The UK Fintech Focus report reveals that fintechs founded by women are better investments than those fintechs set up by men. The gender of start-ups is correlated with the success of the fledgling companies, the report says, with fintechs started by women having double the internal rate of return compared to those started by men.
The results were, admittedly, skewed by the report including Starling Bank, which raised £233, and was founded by a woman. There are very low rates of fintechs started by women overall, so the study’s author, KPMG, noted the interesting results despite this.
Head of high growth ventures at KPMG, Amanda Price, said the data reinforces that the lack of female fintech leaders is not a matter of capability or performance, but of gender bias and workplace imbalance. Women in fintech start-ups in Australia are a rare species, with some numbers saying female start-up founders are about 22 per cent.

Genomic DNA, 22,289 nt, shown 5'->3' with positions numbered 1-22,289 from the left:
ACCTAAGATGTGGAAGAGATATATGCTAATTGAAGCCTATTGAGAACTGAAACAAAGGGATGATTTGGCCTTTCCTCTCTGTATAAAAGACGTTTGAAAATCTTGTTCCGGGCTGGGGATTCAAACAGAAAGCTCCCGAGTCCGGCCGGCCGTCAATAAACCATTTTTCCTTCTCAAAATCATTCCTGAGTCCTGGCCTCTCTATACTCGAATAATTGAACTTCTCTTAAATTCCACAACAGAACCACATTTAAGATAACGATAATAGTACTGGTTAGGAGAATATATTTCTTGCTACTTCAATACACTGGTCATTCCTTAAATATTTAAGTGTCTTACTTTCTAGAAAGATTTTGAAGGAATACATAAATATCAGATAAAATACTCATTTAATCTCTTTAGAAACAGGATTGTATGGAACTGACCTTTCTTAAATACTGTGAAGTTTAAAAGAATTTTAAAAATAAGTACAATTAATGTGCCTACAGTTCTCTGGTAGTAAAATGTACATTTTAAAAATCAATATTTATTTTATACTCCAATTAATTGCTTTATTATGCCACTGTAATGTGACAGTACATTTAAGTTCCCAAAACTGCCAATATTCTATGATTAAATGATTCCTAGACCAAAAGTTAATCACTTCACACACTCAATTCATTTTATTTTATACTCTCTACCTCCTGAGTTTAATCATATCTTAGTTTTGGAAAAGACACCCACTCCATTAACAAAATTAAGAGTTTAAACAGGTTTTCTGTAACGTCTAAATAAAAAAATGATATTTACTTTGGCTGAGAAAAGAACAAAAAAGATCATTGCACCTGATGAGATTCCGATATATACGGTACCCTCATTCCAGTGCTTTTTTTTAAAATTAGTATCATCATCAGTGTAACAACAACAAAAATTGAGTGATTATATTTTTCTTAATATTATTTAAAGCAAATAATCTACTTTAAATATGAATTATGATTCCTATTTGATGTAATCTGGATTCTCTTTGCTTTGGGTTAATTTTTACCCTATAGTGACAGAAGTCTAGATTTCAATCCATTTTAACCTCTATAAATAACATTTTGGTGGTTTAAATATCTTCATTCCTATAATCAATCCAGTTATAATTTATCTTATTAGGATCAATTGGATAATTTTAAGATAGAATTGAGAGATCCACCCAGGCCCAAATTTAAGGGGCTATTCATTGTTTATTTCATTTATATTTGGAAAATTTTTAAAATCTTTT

Interesting findings of the report
Only nine companies, which is 10 per cent of the total, have a female founder or co-founder.
Eight of those companies are in retail financial services, making the number of female founders in technology or processing services extremely low.
There were no women represented in regtech, insurtech or lendingtech.
The female fintech founders were slightly younger than their peers
Female founded fintechs raised 110 per cent more than their peers
Higher first round valuations by 12 per cent
Ninety per cent more equity was given to external investors in the first round
First round amount raised was 25 per cent more than peers
Value per share increase was 110 per cent higher from the first round compared with peers
Cumulative profit after tax - eight per cent higher losses than peers
The internal rate of return (IRR) in the last round was 133 per cent higher than peers
IRR at last valuation for first round investors was 75 per cent higher
Last valuation 39 per cent higher than peers
View the full UK Fintech Focus report